BOSTON -- John Farrell knows what’s coming.
Even with an early rise Monday for the Patriots’ Day start, the Red Sox manager woke to find his cellphone already buzzing with text messages about Tuesday’s game against Cleveland -- Boston's first against former manager Terry Francona.
“It’s always fun,” Farrell said of the prospect of managing against Francona, “whether it’s the conversation before or the game that takes place inside of it. I know one thing, they’ve got a very good lineup and they’ll be well-prepared.”
Farrell, who served as pitching coach for four seasons under Francona, reflected on their personal history before Monday’s matinee with the Tampa Bay Rays. He chronicled his initial move to Boston, which developed after a late-night, in-person pitch from Francona in a Florida hotel room. Farrell was then the director of player development for the Indians and Francona was intent on bringing him aboard.
“We sat in a hotel room, drank a couple of beers and talked about where it could possibly lead,” Farrell said.
The pitch worked and Farrell joined his former Indians teammate in Boston.
Yet, as persuasive as Francona was in luring Farrell into the fold, he was equally as supportive when Farrell was ready to take the next step in his career. Following the tumult that cost Francona his job in 2010, he remained a source of council and a listening ear to Farrell.
“As opportunities emerged prior to finally making the move, he was always curious as to why, why not now? What are you waiting for?” Farrell recalled. “That to me, not to be over-presumptuous about anything, but that’s what made it a special place to work.”
It was also during that 2010 season that Jon Lester last found All-Star form.
Lester described his working relationship with Francona as good, but the two shared an extra element during Tito’s tenure in Boston. After Lester was on the mound for the deciding Game 4 of the 2007 World Series, Francona characterized his emotions watching Lester -- considering his comeback from lymphoma earlier that year -- as what a father would have for a son.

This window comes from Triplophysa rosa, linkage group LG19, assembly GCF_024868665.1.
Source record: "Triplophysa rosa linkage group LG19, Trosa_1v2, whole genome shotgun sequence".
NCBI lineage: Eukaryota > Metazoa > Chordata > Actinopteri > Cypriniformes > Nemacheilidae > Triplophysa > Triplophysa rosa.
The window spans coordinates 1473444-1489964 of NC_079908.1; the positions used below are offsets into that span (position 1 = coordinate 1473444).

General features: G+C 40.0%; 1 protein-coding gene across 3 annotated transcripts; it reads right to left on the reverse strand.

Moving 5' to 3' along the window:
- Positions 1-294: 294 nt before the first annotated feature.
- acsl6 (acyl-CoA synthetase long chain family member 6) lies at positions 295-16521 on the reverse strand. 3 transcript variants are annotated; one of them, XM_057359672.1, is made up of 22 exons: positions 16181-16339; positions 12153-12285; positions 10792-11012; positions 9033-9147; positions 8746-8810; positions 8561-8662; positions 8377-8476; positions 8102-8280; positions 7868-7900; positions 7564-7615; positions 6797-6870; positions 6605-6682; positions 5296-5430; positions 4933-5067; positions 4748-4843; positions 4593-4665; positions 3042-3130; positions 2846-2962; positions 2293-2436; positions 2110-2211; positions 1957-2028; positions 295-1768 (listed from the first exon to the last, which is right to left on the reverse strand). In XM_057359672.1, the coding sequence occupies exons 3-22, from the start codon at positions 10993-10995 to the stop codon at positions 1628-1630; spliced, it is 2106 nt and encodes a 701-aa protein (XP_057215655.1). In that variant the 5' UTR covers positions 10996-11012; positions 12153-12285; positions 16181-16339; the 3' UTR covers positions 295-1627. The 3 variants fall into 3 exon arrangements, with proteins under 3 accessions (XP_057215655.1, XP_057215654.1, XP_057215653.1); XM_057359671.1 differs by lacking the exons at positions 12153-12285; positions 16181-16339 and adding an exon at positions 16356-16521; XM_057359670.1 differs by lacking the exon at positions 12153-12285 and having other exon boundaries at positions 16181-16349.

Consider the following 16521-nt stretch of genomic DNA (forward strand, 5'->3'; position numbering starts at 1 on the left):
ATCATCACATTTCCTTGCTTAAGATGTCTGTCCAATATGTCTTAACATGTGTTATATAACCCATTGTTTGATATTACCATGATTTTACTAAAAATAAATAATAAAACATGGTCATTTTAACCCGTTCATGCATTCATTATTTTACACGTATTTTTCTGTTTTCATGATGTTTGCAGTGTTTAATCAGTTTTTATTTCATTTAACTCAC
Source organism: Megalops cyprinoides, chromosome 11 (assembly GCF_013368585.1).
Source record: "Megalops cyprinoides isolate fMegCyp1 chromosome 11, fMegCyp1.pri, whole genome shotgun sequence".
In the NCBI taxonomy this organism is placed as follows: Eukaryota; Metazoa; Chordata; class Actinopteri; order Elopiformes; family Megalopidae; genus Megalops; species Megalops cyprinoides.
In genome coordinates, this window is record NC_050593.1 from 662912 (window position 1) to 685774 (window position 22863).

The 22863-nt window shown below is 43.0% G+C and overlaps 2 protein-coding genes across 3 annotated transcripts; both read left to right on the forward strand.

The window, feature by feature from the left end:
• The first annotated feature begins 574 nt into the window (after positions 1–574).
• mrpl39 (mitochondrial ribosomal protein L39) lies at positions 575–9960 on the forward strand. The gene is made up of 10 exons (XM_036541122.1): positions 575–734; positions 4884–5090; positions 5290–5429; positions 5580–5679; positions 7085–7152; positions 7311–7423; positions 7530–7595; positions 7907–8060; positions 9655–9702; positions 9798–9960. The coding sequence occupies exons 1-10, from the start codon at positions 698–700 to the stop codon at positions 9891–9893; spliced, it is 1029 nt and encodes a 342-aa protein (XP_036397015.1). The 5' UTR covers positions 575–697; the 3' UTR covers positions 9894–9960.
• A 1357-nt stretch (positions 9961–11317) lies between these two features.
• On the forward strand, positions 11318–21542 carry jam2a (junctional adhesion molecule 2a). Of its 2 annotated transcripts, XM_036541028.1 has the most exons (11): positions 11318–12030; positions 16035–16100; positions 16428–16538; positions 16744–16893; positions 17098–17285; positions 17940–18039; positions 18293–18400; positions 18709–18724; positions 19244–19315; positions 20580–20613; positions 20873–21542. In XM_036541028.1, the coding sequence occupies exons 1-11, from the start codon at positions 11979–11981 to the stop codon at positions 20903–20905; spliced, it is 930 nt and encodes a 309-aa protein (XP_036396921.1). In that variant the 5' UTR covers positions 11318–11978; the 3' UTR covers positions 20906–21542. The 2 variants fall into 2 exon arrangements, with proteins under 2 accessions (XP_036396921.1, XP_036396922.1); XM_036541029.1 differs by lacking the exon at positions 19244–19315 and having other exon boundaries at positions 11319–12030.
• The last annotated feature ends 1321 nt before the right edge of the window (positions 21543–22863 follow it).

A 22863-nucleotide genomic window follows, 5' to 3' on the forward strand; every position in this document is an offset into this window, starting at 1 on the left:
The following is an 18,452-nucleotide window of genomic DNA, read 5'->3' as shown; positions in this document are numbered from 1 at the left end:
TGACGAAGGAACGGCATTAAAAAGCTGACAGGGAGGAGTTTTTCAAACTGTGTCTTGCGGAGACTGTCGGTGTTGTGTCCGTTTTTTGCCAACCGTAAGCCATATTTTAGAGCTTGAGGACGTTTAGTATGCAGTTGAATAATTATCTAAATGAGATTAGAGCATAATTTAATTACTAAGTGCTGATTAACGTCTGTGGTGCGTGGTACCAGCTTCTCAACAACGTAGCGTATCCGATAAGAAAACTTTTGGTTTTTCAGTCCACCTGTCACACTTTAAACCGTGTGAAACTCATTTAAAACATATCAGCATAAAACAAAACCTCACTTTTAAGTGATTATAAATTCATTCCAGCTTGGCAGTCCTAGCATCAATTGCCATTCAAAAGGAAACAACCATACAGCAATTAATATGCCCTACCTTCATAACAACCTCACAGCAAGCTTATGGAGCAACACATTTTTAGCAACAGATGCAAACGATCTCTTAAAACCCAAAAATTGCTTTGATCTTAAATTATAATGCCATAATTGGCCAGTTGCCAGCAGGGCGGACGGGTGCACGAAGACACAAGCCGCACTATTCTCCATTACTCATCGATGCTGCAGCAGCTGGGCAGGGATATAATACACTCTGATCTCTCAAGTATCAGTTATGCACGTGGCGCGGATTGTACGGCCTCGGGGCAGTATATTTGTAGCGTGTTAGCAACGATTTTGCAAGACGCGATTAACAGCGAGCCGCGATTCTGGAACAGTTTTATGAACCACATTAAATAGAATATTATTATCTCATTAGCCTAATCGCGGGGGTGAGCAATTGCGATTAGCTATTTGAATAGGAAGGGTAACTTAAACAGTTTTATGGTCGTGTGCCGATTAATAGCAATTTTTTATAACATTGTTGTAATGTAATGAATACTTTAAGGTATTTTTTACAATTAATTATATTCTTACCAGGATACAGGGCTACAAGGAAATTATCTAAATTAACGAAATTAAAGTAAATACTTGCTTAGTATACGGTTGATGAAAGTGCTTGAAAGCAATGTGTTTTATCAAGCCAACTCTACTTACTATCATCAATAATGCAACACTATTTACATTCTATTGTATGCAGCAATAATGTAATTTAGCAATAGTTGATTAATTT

“If I ever needed anything, just needed a place to talk or vent or whatever, he always had an ear or shoulder to lean on or whatever,” Lester said before Monday’s game. “I think the biggest thing, and you can kind of see it with all the other homegrown guys, I think he had a different, special place for those guys than guys who were free agents who were brought in. Guys like that -- like [Dustin Pedroia], [Jacoby Ellsbury] and me and [Clay Buchholz] -- seems like he had a little extra niche, feeling, whatever it was for us, just because we had been in this organization and come up and succeeded.”
That connection was evident, even to Lester’s teammates. One day after Buchholz nearly spun the second no-hitter of his career, he called to mind the image of Francona looking on proudly as Lester worked his no-no. It not only was a marker of a special player-manager relationship, but a testament to Tito’s connection to his players.
“It made you feel good about the guy who was in charge of your team,” Buchholz added.
Despite the way his tenure in Boston ended, that is very much a part of the legacy Francona imparted on his players and staff.
“He had a knack and such a way to connect with so many different people and bring them all to a common point,” Farrell said. “Players all loved playing for him, they ran through the wall for him. He had a way of making every player know or feel that he was behind them and supported them, and if there were any issues -- which there were -- it was handled in an appropriate way.”